The sentimental love story, originally structured as a one-set play, was based on an unproduced play entitled Everybody Comes to Rick's by Murray Burnett and Joan Alison - the film's original title. Its collaborative screenplay was mainly the result of the efforts of Julius J. and Philip G. Epstein and Howard Koch. In all, six writers took the play's script, and with the models of Algiers (1938) and Only Angels Have Wings (1939) to follow, they transformed the romantic tale into this quintessential classic that samples almost every film genre.
Except for the initial airport sequence, the entire studio-oriented film was shot in a Warner Bros. Hollywood/Burbank studio. Many other 40s stars were considered for the lead roles: Hedy Lamarr, "Oomph Girl" Ann Sheridan, French actress Michele Morgan, and George Raft.
[It's an 'urban legend' that Ronald Reagan was seriously considered for a role in the film. The Warner Bros. publicity office famously planted a pre-production press release in The Hollywood Reporter on January 5, 1942 (it was also released to dozens of newspapers across the country two days later), stating that Reagan would co-star with Ann Sheridan for the third time in Casablanca (1942) - in order to actually encourage support for the soon-to-be-released film Kings Row (1942) with the two stars.]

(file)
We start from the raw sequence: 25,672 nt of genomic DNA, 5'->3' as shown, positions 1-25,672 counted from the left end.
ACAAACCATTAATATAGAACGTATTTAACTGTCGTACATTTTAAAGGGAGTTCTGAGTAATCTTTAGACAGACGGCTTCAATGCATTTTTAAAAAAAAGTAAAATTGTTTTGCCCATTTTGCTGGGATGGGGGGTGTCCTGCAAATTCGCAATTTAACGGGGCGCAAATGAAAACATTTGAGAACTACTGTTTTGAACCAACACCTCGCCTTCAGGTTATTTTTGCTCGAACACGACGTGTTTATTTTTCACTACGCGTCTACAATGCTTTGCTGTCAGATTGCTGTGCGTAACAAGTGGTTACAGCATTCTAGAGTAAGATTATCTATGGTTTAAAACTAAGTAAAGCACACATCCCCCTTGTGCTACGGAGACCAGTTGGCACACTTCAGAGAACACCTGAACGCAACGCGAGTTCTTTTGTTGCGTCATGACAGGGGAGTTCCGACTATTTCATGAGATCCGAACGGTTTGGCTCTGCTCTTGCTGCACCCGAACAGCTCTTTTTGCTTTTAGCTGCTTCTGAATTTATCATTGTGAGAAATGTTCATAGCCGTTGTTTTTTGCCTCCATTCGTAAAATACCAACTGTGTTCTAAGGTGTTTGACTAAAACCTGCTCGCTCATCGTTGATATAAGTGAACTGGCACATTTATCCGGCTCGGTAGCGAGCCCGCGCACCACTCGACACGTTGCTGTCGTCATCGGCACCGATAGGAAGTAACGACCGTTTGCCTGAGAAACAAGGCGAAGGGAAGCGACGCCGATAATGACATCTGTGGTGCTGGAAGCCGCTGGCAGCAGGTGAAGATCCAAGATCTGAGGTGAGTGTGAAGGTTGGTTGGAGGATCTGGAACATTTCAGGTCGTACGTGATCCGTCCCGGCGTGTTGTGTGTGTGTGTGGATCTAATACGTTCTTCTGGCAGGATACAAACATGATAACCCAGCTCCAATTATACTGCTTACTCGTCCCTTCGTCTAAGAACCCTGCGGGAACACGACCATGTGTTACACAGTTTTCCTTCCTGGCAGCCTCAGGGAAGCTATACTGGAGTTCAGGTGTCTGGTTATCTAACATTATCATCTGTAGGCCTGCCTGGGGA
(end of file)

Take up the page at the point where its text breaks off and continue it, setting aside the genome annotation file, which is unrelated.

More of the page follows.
And pianist Sam's role (portrayed by "Dooley" Wilson - who was actually a drummer) was originally to be taken by a female (either Hazel Scott, Lena Horne, or Ella Fitzgerald). The lead male part went to Humphrey Bogart in his first romantic lead as the tough and cynical on-the-outside, morally-principled, sentimental on-the-inside cafe owner in Casablanca, Morocco. His appearance with co-star Ingrid Bergman was their first - and last. As a hardened American expatriate, Bogart runs a bar/casino (Rick's Cafe Americain) - a way-station to freedom in WWII French-occupied Morocco, where a former lover (Bergman) who previously 'jilted' him comes back into his life. She is married to a heroic French Resistance leader (Henreid). Stubbornly isolationist, the hero is inspired to support the Resistance movement and give up personal happiness with his past love.